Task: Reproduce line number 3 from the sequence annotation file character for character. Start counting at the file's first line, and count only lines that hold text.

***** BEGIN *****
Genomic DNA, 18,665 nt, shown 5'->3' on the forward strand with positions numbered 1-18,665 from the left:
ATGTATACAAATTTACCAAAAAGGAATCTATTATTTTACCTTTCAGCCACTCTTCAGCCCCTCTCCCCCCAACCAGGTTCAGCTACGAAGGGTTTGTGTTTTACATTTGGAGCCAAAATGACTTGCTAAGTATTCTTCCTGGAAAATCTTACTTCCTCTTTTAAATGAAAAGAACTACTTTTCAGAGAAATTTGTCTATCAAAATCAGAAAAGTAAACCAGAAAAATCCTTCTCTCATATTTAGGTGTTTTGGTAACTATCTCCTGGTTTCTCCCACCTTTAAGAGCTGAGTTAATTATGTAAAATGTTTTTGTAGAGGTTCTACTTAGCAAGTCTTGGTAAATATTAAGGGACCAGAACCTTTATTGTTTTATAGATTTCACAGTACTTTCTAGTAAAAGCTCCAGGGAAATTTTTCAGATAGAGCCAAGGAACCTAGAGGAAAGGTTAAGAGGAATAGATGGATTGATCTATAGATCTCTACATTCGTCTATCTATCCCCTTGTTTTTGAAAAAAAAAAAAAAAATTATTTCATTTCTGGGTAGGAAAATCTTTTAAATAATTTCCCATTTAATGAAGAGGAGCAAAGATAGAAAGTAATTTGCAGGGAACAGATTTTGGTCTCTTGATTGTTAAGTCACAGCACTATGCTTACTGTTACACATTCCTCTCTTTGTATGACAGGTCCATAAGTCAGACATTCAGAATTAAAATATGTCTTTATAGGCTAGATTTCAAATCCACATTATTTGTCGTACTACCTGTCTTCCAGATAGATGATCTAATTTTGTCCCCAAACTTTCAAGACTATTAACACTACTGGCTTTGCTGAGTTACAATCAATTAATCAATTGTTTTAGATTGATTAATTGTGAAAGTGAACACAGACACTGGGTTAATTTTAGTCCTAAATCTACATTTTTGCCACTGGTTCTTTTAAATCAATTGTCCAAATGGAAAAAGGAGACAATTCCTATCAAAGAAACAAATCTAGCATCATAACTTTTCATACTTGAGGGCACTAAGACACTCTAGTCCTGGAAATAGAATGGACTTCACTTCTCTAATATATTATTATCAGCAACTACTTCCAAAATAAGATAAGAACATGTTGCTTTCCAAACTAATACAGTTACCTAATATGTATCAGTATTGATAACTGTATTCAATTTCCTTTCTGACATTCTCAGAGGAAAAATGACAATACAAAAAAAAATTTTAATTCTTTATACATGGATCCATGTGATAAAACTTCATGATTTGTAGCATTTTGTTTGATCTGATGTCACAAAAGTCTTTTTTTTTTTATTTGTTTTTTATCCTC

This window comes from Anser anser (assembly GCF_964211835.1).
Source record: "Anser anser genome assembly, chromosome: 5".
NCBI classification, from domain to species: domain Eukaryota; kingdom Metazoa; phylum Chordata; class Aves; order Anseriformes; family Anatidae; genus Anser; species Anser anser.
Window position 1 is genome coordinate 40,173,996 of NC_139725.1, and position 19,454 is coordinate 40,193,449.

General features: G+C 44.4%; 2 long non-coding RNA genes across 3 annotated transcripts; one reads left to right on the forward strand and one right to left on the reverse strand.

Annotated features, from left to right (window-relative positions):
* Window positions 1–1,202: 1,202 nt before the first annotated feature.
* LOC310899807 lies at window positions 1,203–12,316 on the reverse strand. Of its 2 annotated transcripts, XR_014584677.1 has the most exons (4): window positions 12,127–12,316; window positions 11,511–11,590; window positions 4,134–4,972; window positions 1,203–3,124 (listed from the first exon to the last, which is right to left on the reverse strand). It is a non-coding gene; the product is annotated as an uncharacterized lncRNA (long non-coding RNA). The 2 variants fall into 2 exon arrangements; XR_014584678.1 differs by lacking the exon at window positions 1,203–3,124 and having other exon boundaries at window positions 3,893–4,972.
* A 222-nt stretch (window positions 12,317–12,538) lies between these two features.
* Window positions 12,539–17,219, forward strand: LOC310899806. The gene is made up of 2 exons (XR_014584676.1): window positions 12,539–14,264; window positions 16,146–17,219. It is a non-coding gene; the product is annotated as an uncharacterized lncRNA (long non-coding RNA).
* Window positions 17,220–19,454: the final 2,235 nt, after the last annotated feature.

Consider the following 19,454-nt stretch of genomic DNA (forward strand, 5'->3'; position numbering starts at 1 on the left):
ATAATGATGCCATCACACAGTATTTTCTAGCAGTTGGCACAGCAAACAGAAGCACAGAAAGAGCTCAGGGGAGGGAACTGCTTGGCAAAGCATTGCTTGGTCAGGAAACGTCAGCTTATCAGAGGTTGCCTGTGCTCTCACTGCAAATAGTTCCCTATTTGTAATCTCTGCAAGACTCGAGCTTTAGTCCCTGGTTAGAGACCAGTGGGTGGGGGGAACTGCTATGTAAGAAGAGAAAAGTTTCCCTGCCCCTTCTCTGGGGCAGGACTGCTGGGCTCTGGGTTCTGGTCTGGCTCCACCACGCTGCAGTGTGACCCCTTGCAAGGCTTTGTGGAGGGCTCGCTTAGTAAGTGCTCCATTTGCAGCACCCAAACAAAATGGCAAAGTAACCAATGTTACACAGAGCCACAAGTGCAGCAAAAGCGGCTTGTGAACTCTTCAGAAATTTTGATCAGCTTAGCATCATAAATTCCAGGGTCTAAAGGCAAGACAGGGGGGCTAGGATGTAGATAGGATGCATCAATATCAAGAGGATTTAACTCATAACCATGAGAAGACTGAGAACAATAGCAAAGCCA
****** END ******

This window comes from Anser anser (assembly GCF_964211835.1).